I use a Nikon D70 digital single-lens reflex (SLR) camera and Nikon Camera Control Pro software. I place the camera on a tripod, and a laptop running the Camera Control Pro is connected to the camera through USB. In the software I can select the number of photos to take, the time interval between each photo. Each photo is stored in the laptop. After all photos are taken, I use Quicktime Pro software to chain them to create the movies. In QuickTime I use Open Image Sequence (under File menu) for this purpose. Generally the resulting files are large and not so suitable for web. Fortunately QuickTime has another option "Export to Web" to reduce these large movies into web-suitable smaller files.

Great website on this topic: Plants-In-Motion.

To view the videos you will need QuickTime software which you can download for free from Apple Website: QuickTime Download


New Time-Lapse Movies July 15, 2009

Description : To create a better uncluttered background I have attached a black chart paper to a cardboard. In OfficeDepot similar boards with styrofoam back are also available. They are nicer but lot more expensive. This black background makes the movies more dramatic.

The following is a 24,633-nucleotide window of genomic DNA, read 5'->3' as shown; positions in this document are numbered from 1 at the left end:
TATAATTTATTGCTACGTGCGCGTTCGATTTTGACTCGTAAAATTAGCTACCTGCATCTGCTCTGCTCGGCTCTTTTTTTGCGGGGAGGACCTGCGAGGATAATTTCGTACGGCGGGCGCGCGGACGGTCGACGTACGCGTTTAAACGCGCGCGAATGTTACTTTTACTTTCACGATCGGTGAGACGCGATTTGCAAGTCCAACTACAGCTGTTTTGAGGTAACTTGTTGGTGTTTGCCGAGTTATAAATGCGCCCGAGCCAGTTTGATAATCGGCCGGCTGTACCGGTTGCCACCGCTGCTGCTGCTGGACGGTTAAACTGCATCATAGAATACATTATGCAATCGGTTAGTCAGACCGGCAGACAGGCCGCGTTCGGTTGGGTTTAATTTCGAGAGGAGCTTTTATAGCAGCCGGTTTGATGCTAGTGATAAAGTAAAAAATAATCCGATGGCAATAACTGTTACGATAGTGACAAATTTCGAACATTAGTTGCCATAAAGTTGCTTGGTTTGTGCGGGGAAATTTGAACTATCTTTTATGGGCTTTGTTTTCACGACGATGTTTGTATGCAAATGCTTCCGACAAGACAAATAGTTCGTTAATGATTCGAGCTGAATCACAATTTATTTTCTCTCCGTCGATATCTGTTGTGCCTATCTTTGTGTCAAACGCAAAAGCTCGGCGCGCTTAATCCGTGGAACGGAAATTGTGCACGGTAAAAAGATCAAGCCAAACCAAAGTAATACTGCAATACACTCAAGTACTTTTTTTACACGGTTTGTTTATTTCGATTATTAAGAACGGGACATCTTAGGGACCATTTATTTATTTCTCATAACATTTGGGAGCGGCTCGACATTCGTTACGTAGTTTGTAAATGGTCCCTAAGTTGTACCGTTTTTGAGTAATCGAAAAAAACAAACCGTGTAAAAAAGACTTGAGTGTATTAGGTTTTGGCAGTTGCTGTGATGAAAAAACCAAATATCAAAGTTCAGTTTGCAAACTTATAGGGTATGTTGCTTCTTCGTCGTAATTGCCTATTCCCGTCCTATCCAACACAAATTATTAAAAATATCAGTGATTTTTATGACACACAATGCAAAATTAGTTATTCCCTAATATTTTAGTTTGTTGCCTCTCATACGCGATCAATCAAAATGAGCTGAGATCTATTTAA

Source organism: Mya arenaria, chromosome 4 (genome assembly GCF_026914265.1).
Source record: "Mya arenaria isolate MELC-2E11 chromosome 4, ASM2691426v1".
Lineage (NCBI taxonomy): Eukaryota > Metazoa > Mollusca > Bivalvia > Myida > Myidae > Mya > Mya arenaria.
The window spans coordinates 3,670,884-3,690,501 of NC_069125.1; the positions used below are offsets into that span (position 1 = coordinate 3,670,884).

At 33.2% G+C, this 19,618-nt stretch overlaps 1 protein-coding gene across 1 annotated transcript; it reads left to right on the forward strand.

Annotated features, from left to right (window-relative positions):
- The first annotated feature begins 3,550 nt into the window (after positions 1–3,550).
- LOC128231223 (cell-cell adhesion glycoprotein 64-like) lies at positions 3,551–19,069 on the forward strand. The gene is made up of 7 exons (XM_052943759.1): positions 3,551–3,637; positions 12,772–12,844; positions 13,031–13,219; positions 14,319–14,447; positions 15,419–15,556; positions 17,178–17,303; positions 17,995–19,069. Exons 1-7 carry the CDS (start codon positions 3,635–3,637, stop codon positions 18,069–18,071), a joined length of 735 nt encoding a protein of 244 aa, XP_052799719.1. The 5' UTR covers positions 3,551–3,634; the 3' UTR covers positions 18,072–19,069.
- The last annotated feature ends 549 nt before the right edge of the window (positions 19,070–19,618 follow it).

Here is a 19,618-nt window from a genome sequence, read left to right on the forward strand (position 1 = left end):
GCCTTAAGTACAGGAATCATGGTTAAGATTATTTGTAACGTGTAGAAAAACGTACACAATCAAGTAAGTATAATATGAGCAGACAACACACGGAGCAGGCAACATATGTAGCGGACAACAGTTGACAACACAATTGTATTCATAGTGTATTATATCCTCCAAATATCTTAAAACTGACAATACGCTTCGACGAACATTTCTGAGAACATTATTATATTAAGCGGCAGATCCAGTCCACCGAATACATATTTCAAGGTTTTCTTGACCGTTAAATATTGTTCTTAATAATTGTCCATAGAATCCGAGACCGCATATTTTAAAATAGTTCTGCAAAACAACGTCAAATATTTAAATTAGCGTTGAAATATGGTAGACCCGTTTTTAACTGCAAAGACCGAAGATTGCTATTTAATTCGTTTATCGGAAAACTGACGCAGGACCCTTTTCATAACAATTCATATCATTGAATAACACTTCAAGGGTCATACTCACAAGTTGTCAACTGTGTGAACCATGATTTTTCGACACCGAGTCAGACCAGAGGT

I have more new ideas for time lapse movies. I will do some more experiments and will post additional movies.

time lapse movie of morning glory flower opening and closing time lapse movie of morning glory flower opening and closing time lapse movie of scarlet pimpernel flower shedding from plant
[Click on any image above to run timelapse movie of plant movement. You can also download the QuickTime Video by right-clicking on the image.]

New Time-Lapse Movies July 9, 2009

Description : I am happy to report that the Morning Glory plant proves to be very suitable for time-lapse photo experimentation. The plant produces many flowers each day. The complete life cycle of one flower lasts exactly one day. A flower fully opens up in the early morning, lasts the entire day, folds itself up neatly at the end of the day, never to wake up again. A short but quite and contended life-span. If we cut the flower-bearing slender part of a plant and dip it in water, the plant will do fine for a long time, definitely longer than the duration of the flower. This gives predictability and ample opportunity critical for the preparation of a photographing session. What's more, if you screw up once, you can restart next day.

The two movies below show the beautiful Nastic Movements of morning glory vines.

In the next few days and weeks I plan to explore the folding and opening of flowers.